Pierson will replace Mark Sullivan, who was in charge during the Colombia scandal - one of the worst in the agency's history. He retired as director in February.
The Secret Service has been criticized for having an insular, male-dominated culture, and Pierson's appointment also comes as Obama fends off criticism that his second-term picks for high-level posts have not included enough women and minority candidates.
Pierson, a native of Florida, is currently chief of staff at the Secret Service and began her career as a special agent with the Miami field office in 1983. The director's position does not require confirmation by the U.S. Senate.
"Julia is eminently qualified to lead the agency that not only safeguards Americans at major events and secures our financial system, but also protects our leaders and our first families, including my own," Obama said in a statement.
Starting in 1988, Pierson served four years with the Presidential Protective Division, and she became deputy assistant director of the Office of Protective Operations in 2005.
The Secret Service has been trying to rebuild its image after the April 2012 scandal when agency employees in Cartagena ahead of a visit by Obama took prostitutes to their hotel rooms.
It led to an official investigation that concluded that the president's safety had not been compromised, but the scandal was a big embarrassment for the agency.
Sullivan apologized to Congress last year for the episode, which he said reflected poor decisions by agents and was not representative of the agency's culture.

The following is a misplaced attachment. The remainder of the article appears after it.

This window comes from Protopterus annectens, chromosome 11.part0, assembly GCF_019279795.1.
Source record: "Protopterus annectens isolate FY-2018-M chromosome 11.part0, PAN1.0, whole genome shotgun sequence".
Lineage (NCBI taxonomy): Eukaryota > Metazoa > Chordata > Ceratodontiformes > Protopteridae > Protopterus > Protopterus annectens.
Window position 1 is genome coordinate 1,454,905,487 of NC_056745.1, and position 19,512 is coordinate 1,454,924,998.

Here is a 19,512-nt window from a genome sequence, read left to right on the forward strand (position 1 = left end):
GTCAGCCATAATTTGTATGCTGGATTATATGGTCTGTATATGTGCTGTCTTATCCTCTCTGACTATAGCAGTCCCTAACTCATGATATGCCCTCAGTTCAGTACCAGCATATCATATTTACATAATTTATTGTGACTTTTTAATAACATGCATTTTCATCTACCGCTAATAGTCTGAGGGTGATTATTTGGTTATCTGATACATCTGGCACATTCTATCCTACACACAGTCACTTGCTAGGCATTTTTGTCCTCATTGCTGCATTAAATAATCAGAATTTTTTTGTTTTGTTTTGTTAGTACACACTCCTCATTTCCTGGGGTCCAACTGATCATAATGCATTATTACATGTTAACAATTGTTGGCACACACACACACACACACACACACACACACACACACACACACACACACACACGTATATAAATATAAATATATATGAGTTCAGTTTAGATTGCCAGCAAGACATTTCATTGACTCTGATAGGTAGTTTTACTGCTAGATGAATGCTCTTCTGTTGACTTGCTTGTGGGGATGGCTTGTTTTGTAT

In a statement Tuesday, he said Pierson would excel in the role. "I have known and worked with Julie for close to 30 years," Sullivan said about his successor. "This is a historic and exciting time for the Secret Service and I know Julie will do an outstanding job."
Pierson also received accolades from a key Democrat in Congress. Her appointment "is welcome news and a proud milestone," Senate Homeland Security Committee Chairman Tom Carper said in a statement.
SPECULATION OVER FORMER OFFICIAL
Sources had told Reuters earlier this month that Obama had chosen retired Secret Service official David O'Connor to head the agency. Former law enforcement agents said they had heard he had withdrawn his name, but that was not officially confirmed and O'Connor did not respond to several attempts to reach him.
The National Organization of Black Law Enforcement Executives, or NOBLE, had written to the White House in opposition to O'Connor.
O'Connor's name had cropped up in a long-running racial discrimination lawsuit after one email that used racially charged language was sent to him, but his attorney said he did not distribute it further.
Ronald Kessler, who has written a book about the Secret Service, said black agents applied pressure that went all the way up to Obama to torpedo O'Connor's appointment.
Kessler predicted that Pierson's appointment will not change the Secret Service. "Only an outside director can shake up the agency," he said.